Lasting happiness comes largely from connection with other people and contributing to their lives; but the paradox is that in order to do that effectively, we need to make sure that our needs are getting met as well. It's a balancing act: If we focus entirely on ourselves and our problems, we end up lonely and miserable. If we always put other people before ourselves and neglect our own needs, we'll end up resentful. Somewhere in the middle of this spectrum is the sweet spot and getting this balance right is key to living a great life.

Face Our Fears

Standing in between us and anything that we want but don't yet have, is usually an unpleasant emotion that we haven't yet faced. Often it's fear: maybe the fear of failure, or of rejection, or of being seen for who we really are.

The key to facing fears is to do it incrementally by taking gradual steps every day to expand our comfort zone in the direction of the life that we want.

I don't recommend that you go too crazy, since you don't want to give yourself a nervous breakdown. But the life of our dreams will not arrive at the doorstep while we just sit at home in front of the TV. At some point, we need to face the fears that are currently preventing us from having the life that we want, and I suggest that building a consistent habit of facing a little fear each day is the most sustainable way to get there.

Embrace Failure

One of my biggest fears in the past has been the fear of failure. It was huge for me, and it still kicks in sometimes in the form of self-doubt. It even came up when I sat down to write this article and I found myself thinking: “What if nobody reads it?”

“Well, thank you habitual negative self-talk, for trying to protect me from the pain that I might feel if nobody does read it.”, I replied to my inner critic, “But I think I'm mature enough to handle that pain now, thank you. Certainly nobody will read it if I give up before I start and don't even write it. Then I'd be shortchanging everyone who might benefit from my experience. So I think I'll just have a go and write it anyway”.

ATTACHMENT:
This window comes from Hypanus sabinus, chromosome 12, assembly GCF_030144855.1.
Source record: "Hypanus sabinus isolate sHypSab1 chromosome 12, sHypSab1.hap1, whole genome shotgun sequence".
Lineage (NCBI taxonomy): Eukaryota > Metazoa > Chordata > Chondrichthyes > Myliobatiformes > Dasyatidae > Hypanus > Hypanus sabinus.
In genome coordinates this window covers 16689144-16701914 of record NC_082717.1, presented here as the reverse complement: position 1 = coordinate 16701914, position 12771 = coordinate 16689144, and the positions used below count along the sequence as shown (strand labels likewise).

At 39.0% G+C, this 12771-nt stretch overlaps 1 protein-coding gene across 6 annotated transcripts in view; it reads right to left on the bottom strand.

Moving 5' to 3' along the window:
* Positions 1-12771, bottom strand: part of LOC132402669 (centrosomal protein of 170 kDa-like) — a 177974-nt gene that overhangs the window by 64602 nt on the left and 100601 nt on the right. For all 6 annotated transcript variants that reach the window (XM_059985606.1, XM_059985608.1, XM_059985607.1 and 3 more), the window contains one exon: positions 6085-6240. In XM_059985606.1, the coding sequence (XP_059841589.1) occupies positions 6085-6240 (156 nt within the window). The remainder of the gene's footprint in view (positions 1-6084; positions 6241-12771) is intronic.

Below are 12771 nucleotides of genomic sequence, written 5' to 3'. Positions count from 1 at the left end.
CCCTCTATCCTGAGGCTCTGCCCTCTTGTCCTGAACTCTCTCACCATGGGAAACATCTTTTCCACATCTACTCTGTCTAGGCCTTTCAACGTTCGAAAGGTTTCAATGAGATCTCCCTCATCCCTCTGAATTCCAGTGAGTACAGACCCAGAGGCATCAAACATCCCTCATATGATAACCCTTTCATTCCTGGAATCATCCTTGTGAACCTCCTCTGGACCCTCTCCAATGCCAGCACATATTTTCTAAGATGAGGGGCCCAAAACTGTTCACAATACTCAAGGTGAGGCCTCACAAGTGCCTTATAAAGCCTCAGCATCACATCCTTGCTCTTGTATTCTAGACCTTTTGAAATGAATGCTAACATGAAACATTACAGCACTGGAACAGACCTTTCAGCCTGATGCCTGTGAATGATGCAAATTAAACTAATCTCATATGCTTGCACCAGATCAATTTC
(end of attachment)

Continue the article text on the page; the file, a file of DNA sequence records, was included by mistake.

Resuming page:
Failure is a part of the road to success. Every successful person I've met says this: They often failed many times before achieving success, but we just didn't see it. The media revels in bad news failure stories. Don't listen to it. Stop shaming other people who fail, and start feeling pride in their willingness to give something a go. Focus on enjoying the journey of working towards what you want in life, and let go of your attachment to results so you see everything as a learning experience rather than a “success” or “failure”.

Learn To Trust Yourself

Many of us have been brought up with religions or life philosophies that dictate that other people know how to run our lives better than we do. As a child that may have been true, although I've got to say that the jury is still out on that one for me. Many adults never self-actualize and those school and Sunday school teachers I looked up to as a kid turned out to be barely adults. I look back at them and their supposed wisdom very differently now I'm a little older and wiser myself.

Now it's true that there's a lot of valuable life lessons to learn from every teacher, religion and life philosophy. It's a lot easier to learn from other people's experience than to rediscovery everything about life from first principles. But there's a lot of bullshit out there too, and the lessons that we learn from our own experience will always be more impactful than wisdom gained from a book, no matter how divinely inspired someone claims it to be.

Learn to trust our own inner guidance: We won't always get it right, but we will learn over time from experience. That involves deciding what we want, having a go at taking action towards getting it, and refocusing our efforts each time we make mistakes we make along the way.

Take Action

Nothing happens without taking action. We can do all the conscious manifesting in the world, but it will come to nothing if we take no action towards getting what we want. We can read all the self-help books in the world too, and that will make no difference if we don't actually implement what they say. If you purchase the Confident Man Program, read the guide and listen to all the audio bonuses; and then go back to watching porn on the Internet, your life will not change one iota.

If we want to be the master of our own destiny, we need to take sustained, positive action towards our goals every day; and we need to enjoy the process since there will inevitably be ups and downs along the way.

If you're not sure where to start, the secret answer to that question is: It doesn't matter. Start anywhere, and you'll soon enough discover whether you're heading in the right direction. But you won't find that out if you're not moving at all, so get started today. If you're still stuck for ideas, check out The Confident Man Program Guide; and quit making the excuse that you don't know what to do!

Graham Stoney

Graham Stoney

I struggled for years with low self-esteem, anxiety and a lack of self-confidence before finding a solution that really worked. I created The Confident Man Program to help other men live the life of their dreams. I also offer 1-on-1 coaching via Skype so if you related to this article contact me about coaching.

1 Comment

Jens · August 11, 2016 at 8:43 am

The road to success is littered with toll stations. They're called failures.